Take the 2-minute tour ×
Stack Overflow is a question and answer site for professional and enthusiast programmers. It's 100% free, no registration required.

I have a form that sends info into a database table. I have it checked with a Javascript but what is the best way to stop spammers entering http and such into the database with PHP when Javascript is turned off?

share|improve this question

5 Answers 5

up vote 6 down vote accepted

You could implement a CAPTCHA on the form:

http://en.wikipedia.org/wiki/CAPTCHA

Edit: Also definitely verify form data on the server side and check for html tags etc as usual, but the CAPTCHA should help against automated spam attacks.

share|improve this answer
2  
Captcha's work against simple bots, but they can be overcome if someone really wants to. Recently it was discovered that a popular site that sells tickets to concerts was selling out in seconds because a bunch of bots were picking up all the best seats for the resale market, despite having a captcha required for each purchase. –  tloach Mar 18 '10 at 13:22
    
That's bad news. Is there any simple php code to add in order to stop this? –  frapet Mar 18 '10 at 13:24
    
Everything can be 'forged', one way or another. But there's no simple method to avoid this. You should just apply security measures adequate to danger. In most cases, good captcha is more than enough (along with server verification ofc). –  Tomasz Struczyński Mar 18 '10 at 13:43
    
@tloach: then it was either poorly implemented or using an (outdated) 3rd party captcha API which was known to be hacked. –  BalusC Mar 18 '10 at 13:55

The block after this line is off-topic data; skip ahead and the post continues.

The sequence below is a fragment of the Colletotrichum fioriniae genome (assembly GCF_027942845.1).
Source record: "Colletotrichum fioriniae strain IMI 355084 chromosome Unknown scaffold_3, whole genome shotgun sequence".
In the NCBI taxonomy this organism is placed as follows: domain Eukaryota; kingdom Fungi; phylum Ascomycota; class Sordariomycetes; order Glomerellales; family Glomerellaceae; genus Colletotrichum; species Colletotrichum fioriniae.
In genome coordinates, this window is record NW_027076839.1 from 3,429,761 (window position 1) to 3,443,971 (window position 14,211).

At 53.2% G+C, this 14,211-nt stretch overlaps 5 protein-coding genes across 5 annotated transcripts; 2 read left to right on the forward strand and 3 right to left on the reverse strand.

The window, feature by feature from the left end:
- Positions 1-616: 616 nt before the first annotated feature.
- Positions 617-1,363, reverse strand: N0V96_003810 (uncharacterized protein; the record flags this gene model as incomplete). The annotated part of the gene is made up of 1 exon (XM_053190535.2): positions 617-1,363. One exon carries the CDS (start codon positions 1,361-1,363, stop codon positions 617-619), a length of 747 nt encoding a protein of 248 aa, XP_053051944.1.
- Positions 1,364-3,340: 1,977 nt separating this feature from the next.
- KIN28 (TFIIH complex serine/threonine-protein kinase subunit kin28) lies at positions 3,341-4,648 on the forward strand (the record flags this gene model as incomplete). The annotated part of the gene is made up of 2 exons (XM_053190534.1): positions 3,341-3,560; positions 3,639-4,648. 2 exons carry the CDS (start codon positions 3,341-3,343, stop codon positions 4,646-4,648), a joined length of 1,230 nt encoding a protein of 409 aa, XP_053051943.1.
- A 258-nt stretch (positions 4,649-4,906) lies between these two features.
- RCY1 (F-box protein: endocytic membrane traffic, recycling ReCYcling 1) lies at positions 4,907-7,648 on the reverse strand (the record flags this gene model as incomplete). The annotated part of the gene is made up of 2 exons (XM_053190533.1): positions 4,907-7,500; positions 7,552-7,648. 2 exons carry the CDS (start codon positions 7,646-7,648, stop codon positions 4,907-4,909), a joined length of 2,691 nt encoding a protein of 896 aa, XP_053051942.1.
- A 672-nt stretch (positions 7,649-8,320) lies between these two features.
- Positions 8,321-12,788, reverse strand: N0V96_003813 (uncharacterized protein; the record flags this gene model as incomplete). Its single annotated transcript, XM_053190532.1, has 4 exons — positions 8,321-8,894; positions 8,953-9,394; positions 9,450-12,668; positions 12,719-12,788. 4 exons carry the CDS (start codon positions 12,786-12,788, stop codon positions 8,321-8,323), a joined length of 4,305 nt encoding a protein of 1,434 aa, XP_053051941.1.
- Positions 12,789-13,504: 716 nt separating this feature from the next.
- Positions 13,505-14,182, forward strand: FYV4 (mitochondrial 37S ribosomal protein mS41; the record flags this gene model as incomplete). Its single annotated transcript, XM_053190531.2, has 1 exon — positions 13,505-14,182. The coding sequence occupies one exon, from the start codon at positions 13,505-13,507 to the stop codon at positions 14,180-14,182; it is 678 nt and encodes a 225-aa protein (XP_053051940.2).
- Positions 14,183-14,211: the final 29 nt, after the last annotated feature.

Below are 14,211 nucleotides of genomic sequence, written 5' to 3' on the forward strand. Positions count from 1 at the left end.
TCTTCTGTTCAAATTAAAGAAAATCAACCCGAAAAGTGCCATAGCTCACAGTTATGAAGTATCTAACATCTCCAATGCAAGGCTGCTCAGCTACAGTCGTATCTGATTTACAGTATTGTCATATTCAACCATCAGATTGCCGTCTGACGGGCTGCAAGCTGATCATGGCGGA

1  
@BalusC nope, but it was a large and complex attack wired.com/threatlevel/tag/ticket-master –  Andy Mar 18 '10 at 14:03

Never trust the client. Always validate all data on server side. JavaScript for form validation can just be an additional feature. You could start with basic PHP functions to check if the content contains certain strings you don't like, eg. "http://".

if (strpos('http://', $_POST['message']) !== false) { /* refuse */ }
share|improve this answer

You can use CSRF protection to prevent spammers, I have found it quite effective.

What it is and how it works

Another sneaky method is to include a "honeypot" field - a hidden field that should never be submitted with content. If it's filled, you know it's spam. Neither of these methods require an annoying CAPTCHA.

share|improve this answer
    
Actually, a CAPTCHA is a kind of CSRF protection. –  BalusC Mar 18 '10 at 13:55
    
CSRF is used for all kind of bad stuff, spamming forms is, however, usually not one of them. CSRF is about using somebody else's clearance/authorization to perform unauthorized actions. –  Jacco Mar 18 '10 at 14:11
    
@BalusC very true –  Andy Mar 18 '10 at 15:02
    
@Jacco you're right, however if you look at it simply it's intended to prevent unauthorised submissions - in this context that's the bots (except the cleverer ones!) –  Andy Mar 18 '10 at 15:03

There are two things to consider which should be implemented in parallel (maybe there's more).

  1. Captcha (as mentioned before)
  2. Verify your data on server side! You wrote you do this by javascript. This is good, but the very same verification proccess should be written in PHP.

Well, for CAPTCHA you'll have to make it's verification on server side anyway. But even if you decide not to implement captcha, you should make data verification on server side.

share|improve this answer

I suggest using the htmlentities() function before doing your insert.

Obviously your insert should be done using parametrized queries to interact with the database as well. captcha is certainly an option, but it more serves to limit how often someone can post, not what they can post. Use hmtl escaping (again, the htmlentities() function) to prevent the user from inputting things you don't want.

share|improve this answer

Your Answer

 
discard

By posting your answer, you agree to the privacy policy and terms of service.

Not the answer you're looking for? Browse other questions tagged or ask your own question.